This wristlets are great fun to knit. They're all garter stitch, and you can use almost any charted design for the beading. Since they're meant to be worn under a coat, only the ends that will show need to be beaded. This makes them even quicker to finish. I've already started another pair for a daughter of one of my friends. Since her wrist is only 5" around, it's going really fast; one is finished and I'm halfway through its mate. I have plans for at least 3 more pairs of these. They are so lovely and so easy to ideal project.

Thursday, May 1, 2014

Knitting in the Mountains


This past weekend for the first time I attended Unwind, a knitting retreat in Blowing Rock, NC. What a wonderful experience! I took 3 classes, won and bought lots of yarn, met great teachers and other knitters, ate some tasty food, went shopping at many little stores, and just generally had a terrifically good time.

One of the classes was on Lithuanian Beaded Wrist Warmers taught by Donna Druchunas. I've already finished the one I started in class and have cast on the second of the pair. These are fun to knit so I know I'll be doing more. I think they'll be a good way to work through some of my bead stash.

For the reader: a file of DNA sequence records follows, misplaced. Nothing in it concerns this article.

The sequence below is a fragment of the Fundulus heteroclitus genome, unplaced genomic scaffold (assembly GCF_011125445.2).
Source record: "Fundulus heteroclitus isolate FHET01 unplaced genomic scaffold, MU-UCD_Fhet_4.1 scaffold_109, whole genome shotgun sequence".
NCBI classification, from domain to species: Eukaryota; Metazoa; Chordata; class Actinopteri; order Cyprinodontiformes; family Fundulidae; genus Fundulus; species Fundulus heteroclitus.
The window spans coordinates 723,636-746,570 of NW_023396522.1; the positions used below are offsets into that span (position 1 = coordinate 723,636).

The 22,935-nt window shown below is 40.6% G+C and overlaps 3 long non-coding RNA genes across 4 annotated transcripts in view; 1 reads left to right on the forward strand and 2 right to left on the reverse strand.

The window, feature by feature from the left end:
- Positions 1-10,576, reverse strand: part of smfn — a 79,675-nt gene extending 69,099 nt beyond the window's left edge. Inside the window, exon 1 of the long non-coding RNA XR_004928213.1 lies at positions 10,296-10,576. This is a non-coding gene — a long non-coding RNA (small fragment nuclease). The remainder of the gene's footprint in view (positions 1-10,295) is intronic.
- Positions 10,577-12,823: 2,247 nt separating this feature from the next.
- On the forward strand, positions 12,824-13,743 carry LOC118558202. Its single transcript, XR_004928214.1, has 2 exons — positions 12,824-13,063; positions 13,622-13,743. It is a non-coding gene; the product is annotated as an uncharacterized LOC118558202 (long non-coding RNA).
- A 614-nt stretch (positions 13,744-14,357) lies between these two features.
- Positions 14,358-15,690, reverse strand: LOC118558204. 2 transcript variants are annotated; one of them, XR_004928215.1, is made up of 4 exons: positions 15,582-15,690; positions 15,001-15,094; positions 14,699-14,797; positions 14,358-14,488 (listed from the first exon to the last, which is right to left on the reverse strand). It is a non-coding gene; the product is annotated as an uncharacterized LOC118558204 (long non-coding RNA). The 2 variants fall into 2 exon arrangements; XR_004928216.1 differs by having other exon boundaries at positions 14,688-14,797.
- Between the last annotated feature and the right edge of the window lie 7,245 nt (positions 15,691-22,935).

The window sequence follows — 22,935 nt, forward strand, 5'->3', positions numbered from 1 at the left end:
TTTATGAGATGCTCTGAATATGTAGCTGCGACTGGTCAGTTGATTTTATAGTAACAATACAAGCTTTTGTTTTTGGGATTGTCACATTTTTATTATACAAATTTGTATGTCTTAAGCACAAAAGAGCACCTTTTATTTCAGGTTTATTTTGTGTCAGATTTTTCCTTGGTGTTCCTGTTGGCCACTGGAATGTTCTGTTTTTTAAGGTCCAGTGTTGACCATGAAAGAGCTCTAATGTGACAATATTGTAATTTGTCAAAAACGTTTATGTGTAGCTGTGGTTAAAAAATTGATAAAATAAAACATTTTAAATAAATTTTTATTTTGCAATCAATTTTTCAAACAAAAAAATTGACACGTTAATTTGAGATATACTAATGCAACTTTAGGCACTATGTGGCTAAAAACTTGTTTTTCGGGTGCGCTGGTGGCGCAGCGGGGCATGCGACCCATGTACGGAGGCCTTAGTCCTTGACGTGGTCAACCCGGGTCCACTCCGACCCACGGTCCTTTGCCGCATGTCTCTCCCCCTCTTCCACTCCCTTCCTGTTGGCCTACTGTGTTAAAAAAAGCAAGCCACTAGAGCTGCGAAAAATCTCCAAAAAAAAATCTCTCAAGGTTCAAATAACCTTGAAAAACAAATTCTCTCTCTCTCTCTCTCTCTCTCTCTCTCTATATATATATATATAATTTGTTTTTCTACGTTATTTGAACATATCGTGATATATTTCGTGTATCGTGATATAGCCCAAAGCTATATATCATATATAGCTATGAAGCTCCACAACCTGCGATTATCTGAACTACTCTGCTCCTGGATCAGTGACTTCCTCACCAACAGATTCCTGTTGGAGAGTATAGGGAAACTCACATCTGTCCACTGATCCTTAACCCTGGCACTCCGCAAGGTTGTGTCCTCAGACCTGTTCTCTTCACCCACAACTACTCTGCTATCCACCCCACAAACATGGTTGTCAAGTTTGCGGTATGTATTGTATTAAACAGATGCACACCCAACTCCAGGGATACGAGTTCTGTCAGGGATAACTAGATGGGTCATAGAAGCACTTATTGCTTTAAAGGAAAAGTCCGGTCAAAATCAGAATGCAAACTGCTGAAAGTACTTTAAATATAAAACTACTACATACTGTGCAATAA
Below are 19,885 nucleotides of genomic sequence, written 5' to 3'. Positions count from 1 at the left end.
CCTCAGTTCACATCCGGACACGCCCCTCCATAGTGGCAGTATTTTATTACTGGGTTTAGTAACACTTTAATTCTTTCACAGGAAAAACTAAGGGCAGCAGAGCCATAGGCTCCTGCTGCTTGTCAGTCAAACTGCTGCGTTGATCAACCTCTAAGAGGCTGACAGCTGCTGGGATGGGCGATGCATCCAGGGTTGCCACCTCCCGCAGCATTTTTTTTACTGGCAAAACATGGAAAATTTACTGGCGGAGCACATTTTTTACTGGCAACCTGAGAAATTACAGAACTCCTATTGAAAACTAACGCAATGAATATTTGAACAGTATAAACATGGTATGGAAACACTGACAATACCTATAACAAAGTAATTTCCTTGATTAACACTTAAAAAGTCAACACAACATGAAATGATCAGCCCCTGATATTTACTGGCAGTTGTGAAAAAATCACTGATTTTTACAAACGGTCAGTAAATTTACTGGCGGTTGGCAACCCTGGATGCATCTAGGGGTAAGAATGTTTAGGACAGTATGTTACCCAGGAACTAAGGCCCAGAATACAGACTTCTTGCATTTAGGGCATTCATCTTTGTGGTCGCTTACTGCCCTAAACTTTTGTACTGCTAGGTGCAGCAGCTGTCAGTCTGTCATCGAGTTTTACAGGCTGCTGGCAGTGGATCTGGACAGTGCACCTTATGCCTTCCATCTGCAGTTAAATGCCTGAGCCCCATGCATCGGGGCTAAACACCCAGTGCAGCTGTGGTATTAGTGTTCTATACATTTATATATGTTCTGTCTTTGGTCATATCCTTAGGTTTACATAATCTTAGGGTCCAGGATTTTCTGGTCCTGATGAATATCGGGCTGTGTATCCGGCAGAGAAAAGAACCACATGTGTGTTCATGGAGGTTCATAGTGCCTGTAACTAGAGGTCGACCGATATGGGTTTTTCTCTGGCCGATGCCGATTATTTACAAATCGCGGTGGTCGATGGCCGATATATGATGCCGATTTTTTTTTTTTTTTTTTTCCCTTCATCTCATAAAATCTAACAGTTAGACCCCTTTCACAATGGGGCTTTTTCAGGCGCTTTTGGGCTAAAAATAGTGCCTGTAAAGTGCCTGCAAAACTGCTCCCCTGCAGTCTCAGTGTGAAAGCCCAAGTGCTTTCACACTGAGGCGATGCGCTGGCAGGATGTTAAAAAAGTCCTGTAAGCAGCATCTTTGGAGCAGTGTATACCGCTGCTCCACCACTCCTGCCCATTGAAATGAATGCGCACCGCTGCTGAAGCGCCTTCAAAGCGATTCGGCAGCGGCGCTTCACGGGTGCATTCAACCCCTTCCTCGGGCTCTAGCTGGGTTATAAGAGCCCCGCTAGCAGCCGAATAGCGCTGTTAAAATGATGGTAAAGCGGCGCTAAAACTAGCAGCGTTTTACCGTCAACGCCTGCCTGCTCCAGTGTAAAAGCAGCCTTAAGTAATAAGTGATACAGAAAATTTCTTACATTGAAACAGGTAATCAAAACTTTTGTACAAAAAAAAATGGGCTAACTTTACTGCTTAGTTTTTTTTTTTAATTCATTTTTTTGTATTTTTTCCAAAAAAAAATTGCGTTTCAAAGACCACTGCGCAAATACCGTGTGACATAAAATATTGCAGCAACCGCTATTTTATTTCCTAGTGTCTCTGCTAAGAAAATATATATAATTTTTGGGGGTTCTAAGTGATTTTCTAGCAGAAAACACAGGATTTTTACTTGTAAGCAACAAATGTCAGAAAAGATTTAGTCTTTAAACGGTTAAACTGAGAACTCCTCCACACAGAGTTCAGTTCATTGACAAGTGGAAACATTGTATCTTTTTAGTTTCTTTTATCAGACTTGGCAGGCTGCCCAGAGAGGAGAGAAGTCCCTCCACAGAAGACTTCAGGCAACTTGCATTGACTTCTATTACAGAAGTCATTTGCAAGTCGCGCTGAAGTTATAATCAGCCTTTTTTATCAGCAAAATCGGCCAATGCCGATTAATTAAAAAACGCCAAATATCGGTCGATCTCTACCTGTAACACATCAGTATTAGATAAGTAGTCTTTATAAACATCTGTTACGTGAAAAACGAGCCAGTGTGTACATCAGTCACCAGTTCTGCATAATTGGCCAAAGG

I took Liberating the Labyrinth with Jolie Elder. I've done mitered square knitting in the past, but Jolie's class takes the technique and goes into a realm where decreased and increased squares connect into sweaters that emerge after origami-like folding. I'm still trying to wrap my brain around her techniques. One of her projects that I may attempt is a knitted seems, to me, more doable than a sweater.

The third class I took was Charles Gandy's Embellished Knitting. I've done a bit of the techniques that he had us practice (adding beads, bobbles), but the class inspired me to explore more of these additions to plain knitting. I bought his book The Embellished Sock: Knitted Art for the Foot to get more ideas. I'm adamantly not a sock knitter, but everything from the ankle up in his book will serve as inspiration for my own projects, probably for knitted hats.

I hate when I take a class and then don't follow through, don't finish the class project, or never use the lessons learned. So this time I'm going to challenge myself to make at least one thing based on each class I took and record the results on the blog. With one finished wristlet, I'm almost one-third the way to the goal I've set for myself.

* The photo of the duck was taken through the window in my room at Meadowbrook Inn in Blowing Rock where the Unwind retreat was held.